A sixth sense, a gift, a hoax, a skill — dowsing has been called many things. There are the believers, the skeptics and the scientists who try to validate or discredit it. Whether it’s science or science fiction, the age-old craft has a long history and is still practiced today.
So, what is dowsing, how does it work and how can you learn to do it?
What is dowsing?
In today’s culture dowsing goes by many names — the gift, twitching, doodle bugging, water witching and water dowsing — but they all mean the same thing. Dowsing is the practice of locating things using a forked stick called a divining rod or dowsing rod. Although most dowsers search for underground water sources, practitioners have also been known to search for minerals or even lost items.
Evidence of dowsing dates back millennia. Prehistoric paintings in the Atlas Mountains of North Africa depict a dowser, holding a forked branch in his hand in search of water. The mural was found to be at least 8,000 years old, according to the American Society of Dowsers.
Evidence of the craft has turned up all over the world in different cultures and eras; however, the techniques are the same.
How does dowsing work?
For something that’s worked so consistently for so long, you’d think we’d understand more about how it works. In reality, opinions seem to be split into three main camps: the paranormal believers, the scientific believers and the nonbelievers.
The paranormal explanation. Some people simply believe the phenomenon simply escapes human understanding. Dowsers have a gift or a sixth sense for locating underground water sources and other sought-after objects.
The scientific explanation. Some scientists believe a dowser’s ability is related to the body’s reaction to a deviation in the earth’s magnetic field, which could be caused by the presence of ground water. The idea is that the dowser serves as an electrical conductor cutting a magnetic field, generating enough voltage to produce an electric potential large enough to cause an unconscious hand motion. The dowsing rod is used as a mechanical amplifier.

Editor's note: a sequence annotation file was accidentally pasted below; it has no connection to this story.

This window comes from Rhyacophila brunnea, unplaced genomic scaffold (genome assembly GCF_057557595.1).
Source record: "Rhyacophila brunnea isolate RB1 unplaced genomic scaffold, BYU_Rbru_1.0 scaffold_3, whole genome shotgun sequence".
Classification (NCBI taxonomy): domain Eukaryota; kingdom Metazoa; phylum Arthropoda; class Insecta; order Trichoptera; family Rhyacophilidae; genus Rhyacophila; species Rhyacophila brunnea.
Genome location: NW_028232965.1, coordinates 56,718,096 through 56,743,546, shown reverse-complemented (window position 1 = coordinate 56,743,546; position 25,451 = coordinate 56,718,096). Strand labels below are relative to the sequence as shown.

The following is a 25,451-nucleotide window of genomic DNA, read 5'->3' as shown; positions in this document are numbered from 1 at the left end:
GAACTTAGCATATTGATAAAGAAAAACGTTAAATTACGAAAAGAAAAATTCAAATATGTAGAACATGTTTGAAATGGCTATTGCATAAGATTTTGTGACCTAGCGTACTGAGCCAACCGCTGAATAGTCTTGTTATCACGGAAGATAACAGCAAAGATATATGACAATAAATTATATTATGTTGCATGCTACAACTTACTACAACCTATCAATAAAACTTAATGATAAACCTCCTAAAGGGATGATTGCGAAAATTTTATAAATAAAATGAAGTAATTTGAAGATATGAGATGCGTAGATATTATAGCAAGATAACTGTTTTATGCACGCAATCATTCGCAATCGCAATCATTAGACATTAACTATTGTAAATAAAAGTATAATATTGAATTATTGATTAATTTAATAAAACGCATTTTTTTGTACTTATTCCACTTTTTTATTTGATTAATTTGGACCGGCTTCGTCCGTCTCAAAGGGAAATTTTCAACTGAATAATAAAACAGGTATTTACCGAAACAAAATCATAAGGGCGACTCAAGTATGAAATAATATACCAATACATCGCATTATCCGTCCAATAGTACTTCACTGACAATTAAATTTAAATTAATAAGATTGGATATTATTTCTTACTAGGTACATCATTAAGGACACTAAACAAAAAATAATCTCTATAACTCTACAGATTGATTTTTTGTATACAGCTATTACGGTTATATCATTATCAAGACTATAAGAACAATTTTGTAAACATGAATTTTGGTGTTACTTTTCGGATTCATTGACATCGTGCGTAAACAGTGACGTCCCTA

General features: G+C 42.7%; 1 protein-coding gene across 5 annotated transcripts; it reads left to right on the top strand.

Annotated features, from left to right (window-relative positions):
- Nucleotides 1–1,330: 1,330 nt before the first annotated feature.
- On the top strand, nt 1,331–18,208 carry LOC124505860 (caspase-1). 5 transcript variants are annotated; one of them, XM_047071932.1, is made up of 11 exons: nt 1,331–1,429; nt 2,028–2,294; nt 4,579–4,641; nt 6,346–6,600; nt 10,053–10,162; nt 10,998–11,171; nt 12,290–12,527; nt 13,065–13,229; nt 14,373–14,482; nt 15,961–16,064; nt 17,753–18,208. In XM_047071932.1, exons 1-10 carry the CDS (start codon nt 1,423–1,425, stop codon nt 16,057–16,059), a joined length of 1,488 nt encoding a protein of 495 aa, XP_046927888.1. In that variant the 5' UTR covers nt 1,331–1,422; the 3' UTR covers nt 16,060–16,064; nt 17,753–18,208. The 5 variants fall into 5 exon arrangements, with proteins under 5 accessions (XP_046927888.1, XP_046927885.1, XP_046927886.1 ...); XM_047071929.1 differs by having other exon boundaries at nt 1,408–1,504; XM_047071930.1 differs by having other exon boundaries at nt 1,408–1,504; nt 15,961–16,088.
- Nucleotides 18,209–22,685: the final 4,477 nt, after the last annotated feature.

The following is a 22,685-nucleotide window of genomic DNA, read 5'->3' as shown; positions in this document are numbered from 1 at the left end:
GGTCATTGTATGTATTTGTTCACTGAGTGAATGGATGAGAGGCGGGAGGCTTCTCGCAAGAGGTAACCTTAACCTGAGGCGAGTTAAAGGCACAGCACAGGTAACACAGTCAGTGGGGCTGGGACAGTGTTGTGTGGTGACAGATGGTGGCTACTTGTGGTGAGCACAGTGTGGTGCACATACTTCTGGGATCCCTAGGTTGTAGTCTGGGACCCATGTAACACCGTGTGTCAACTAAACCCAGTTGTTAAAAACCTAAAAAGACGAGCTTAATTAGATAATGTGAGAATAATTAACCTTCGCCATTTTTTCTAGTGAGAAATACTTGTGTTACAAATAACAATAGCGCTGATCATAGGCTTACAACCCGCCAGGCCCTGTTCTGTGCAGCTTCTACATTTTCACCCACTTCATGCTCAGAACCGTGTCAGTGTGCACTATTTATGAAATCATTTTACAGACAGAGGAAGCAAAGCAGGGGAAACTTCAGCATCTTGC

A hoax? While some physicists believe dowsing can be explained scientifically, others aren’t so convinced. Many geologists believe that some people simply learn the subtle relations between the earth’s surface and the water below it. Other experts believe it’s hard not to succeed at dowsing. In many areas, underground water is so prevalent and close to the land surface that you could drill a well almost anywhere and find water, especially in a region of adequate rainfall and favorable geology. Some water exists under the earth’s surface almost everywhere, according to the U.S. Geological Survey. The challenge is identifying its depth, quantity and quality.
How to dowse for water
- Choose your dowsing technique. There are two major techniques for dowsing. One technique calls for a pendulum, while the other more common technique is to use a dowsing rod or rods. Multiple dowsing rods can be made from two identical pieces of wire bent into the shape of an ‘L.’ A singular rod is the most popular tool. You can make one by cutting a forked branch from a tree. The most common trees to cut the tool from include willow, peach and witch hazel.
- Make a dowsing rod(s). After you’ve located the tree you’ll craft your dowsing rod from, cut a Y-shaped stick, with each leg measuring between 12 to 16 inches long.
- Holding the dowsing rod. Next, grab the two ends of the stick that fork outward, facing your palms toward the sky, and hold the dowsing rod so that it points out in front of you, horizontal to the ground. If you chose to use two dowsing rods, hold one in each hand facing away from your body, horizontal to the ground, with your elbows bent at your sides.
- Searching for water. Grasp the dowsing rod(s) firm enough to keep from wiggling around as you walk, but loose enough to alert you as you’re approaching water, and slowly walk forward.
- Finding water. When you begin approaching a water source, your dowsing rod will bend towards the ground. If you chose to use two metal dowsing rods instead, they will cross each other when you approach water.
Is dowsing paranormal, practical or phony?
There’s no concrete theory to explain how dowsing works, or even if it does work. Regardless, someone is making money walking around with a stick and pointing it at the ground. If it is a hoax, it has to be one of the best of all-time to have lasted for 8,000 years. Well played, dowsers.
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